score updown

Credit card utilization (balance in relation to limit) is a key role player in your credit scores.  Your scores can sometimes significantly increase or decrease based upon the balance reporting to the credit bureaus.  In essence, 30% of your FICO scores (165 points) are a factor in your overall credit score.

One of the statements I often hear when consulting my clients about their credit, “I make my payments on time on my credit cards, I don’t understand why my scores are low.  I pay off my cards every month”.

My question at that point is “When do you pay off your cards?”  The answer I typically hear “on the due date”.

The problem with that is your balances have already been reported to the credit bureaus.  Almost all credit card banks report your balances at the STATEMENT DATE not the DUE DATE.  Did the little light bulb turn on in your head?

That’s great that you pay off your cards monthly, but you’re doing it too late.  So simply reset your payment date 4 days before your statement date on your accounts.  You can max out your cards and pay them off using this process and never get caught with high utilization on your credit card accounts.

If you have any questions about your credit report and scores, feel free to contact me direct.

Jason Hall

President and Certified Credit Expert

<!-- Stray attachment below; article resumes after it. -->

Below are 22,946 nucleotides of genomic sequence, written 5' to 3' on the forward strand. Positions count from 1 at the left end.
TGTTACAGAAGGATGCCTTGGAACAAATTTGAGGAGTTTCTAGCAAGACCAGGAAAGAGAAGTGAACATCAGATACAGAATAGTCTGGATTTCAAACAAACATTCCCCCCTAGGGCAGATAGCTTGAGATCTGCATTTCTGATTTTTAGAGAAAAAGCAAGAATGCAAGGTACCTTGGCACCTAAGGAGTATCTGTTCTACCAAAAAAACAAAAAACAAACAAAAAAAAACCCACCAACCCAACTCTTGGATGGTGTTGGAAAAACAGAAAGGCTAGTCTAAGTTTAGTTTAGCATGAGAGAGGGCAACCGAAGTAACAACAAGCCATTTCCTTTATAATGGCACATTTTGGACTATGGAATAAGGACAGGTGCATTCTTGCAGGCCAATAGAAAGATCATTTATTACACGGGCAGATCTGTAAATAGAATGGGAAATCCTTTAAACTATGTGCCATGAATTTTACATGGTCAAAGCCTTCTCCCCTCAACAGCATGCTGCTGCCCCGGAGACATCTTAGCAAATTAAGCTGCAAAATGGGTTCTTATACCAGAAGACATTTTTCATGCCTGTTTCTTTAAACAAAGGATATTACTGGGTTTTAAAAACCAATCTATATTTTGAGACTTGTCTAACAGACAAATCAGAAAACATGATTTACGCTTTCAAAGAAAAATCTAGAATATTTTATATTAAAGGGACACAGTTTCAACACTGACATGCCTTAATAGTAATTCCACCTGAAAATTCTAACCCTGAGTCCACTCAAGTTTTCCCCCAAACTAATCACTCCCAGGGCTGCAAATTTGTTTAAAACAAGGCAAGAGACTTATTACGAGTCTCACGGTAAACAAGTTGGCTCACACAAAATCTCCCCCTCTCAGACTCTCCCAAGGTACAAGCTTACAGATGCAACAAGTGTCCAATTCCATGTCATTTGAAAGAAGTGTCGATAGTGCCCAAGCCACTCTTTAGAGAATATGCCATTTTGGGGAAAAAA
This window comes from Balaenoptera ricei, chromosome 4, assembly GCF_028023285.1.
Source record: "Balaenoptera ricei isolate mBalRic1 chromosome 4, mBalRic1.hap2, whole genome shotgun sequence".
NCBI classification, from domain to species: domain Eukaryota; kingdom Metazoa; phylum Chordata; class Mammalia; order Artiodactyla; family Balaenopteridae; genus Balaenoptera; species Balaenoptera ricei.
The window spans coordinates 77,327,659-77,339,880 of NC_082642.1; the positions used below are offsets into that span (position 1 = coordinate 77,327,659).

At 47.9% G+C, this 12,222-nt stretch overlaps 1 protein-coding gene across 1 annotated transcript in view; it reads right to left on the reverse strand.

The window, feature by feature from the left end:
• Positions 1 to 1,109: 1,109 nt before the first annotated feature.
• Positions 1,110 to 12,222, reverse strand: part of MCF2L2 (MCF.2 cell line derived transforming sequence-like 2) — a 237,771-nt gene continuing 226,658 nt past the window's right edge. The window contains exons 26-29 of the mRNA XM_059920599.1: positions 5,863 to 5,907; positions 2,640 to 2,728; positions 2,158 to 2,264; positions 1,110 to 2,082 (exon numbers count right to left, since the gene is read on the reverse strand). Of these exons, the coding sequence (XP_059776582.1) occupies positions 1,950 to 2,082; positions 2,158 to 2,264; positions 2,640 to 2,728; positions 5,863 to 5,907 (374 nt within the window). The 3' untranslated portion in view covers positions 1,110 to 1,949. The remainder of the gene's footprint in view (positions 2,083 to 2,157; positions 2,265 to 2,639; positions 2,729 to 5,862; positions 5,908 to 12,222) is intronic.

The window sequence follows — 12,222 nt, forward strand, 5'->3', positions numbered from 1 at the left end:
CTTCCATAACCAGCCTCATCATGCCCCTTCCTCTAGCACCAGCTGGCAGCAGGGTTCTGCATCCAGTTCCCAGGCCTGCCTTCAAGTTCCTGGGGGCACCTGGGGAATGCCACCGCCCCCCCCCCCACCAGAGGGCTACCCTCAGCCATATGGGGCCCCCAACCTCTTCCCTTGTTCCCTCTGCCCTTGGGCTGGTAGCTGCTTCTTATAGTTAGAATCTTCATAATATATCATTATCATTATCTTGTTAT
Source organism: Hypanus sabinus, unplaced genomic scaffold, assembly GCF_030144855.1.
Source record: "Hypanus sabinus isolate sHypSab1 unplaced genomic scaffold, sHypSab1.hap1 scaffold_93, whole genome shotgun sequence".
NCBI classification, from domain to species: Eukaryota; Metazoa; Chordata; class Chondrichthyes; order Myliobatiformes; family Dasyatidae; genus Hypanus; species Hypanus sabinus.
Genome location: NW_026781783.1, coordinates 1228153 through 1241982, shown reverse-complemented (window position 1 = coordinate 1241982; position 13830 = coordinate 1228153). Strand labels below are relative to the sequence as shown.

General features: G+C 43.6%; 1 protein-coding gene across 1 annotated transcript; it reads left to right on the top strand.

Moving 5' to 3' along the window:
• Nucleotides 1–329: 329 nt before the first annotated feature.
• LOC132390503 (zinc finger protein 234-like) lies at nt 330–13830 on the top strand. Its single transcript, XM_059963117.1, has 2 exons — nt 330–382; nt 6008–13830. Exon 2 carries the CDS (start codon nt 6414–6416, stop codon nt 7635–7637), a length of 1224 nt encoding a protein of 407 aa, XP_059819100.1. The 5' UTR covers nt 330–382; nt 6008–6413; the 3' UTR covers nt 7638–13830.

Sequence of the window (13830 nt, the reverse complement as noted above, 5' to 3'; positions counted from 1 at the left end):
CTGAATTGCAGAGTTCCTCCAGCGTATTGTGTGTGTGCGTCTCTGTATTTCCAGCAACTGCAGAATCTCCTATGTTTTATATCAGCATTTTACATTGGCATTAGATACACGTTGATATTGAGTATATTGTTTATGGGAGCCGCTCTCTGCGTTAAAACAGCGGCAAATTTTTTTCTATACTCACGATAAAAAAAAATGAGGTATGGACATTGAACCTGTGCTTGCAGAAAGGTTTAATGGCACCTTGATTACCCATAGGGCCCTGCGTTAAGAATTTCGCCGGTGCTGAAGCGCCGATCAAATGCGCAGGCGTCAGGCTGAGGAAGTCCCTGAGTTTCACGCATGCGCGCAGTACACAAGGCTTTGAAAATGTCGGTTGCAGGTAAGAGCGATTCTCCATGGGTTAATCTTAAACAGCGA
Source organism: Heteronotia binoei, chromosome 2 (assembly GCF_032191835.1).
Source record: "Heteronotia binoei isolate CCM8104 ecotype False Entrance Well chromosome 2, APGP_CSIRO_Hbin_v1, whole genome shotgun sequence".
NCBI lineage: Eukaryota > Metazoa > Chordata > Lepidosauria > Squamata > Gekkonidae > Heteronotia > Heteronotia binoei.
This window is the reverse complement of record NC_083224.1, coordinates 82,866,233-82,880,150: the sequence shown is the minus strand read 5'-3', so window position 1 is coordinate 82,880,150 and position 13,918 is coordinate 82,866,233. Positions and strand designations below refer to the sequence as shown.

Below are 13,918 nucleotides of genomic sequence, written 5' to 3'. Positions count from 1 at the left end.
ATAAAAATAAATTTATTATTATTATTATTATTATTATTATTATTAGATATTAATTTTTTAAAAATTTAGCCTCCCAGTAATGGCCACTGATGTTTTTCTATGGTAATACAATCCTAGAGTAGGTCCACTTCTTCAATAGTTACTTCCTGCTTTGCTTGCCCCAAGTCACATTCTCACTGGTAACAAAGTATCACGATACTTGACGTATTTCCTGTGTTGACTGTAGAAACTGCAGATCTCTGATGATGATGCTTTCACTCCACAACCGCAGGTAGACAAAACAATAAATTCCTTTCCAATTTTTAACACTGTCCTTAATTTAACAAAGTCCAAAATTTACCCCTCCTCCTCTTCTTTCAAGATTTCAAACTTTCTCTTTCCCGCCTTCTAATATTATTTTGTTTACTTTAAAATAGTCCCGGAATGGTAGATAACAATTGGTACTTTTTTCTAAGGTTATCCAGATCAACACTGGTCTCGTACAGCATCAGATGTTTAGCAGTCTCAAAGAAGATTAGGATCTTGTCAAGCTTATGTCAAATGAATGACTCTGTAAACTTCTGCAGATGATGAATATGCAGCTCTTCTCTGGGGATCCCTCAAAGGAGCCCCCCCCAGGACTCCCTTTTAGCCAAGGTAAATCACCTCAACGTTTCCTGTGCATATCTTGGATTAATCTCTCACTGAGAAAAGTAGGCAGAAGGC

RapidRescoreCredit.com

RapidRescoreBlog

Rapid Rescore Credit On Facebook

Rapid Rescore Credit On LinkedIn

Direct- 949.505.9971

Mobile- 808.633.5023

Fax- 866.567.8054

D.I.Y. Removing a 30 Day Late From Your Credit Report

As you read my blog, you’ll notice that I share useful D.I.Y. (do it yourself) tips on raising your credit scores.  These are easy fixes that you should know.  And one of them is removing a late payment on your credit.

Banks know that there are many options out there to consumers, and client retention is important.  So they will sometimes “bend the rules” a little to keep you happy.  One of these instances is removing a missed payment from your credit account.  A recent late payment reporting can have a significant reduction in your credit scores.  I’ve witnessed a 60-80 point credit score drop with a new 30 day late come onto my clients credit.

In the case where it was an isolated event, you’ve not been late on the account before there’s a pretty good chance the bank will let it slide.  If you’ve been late on the account before, or have multiple lates reporting they’re not going to help.

So if you’re a good candidate for a “good faith deletion” of the bad mark on your credit, call customer service and request the late be removed from your credit report.  You may end up getting what you need.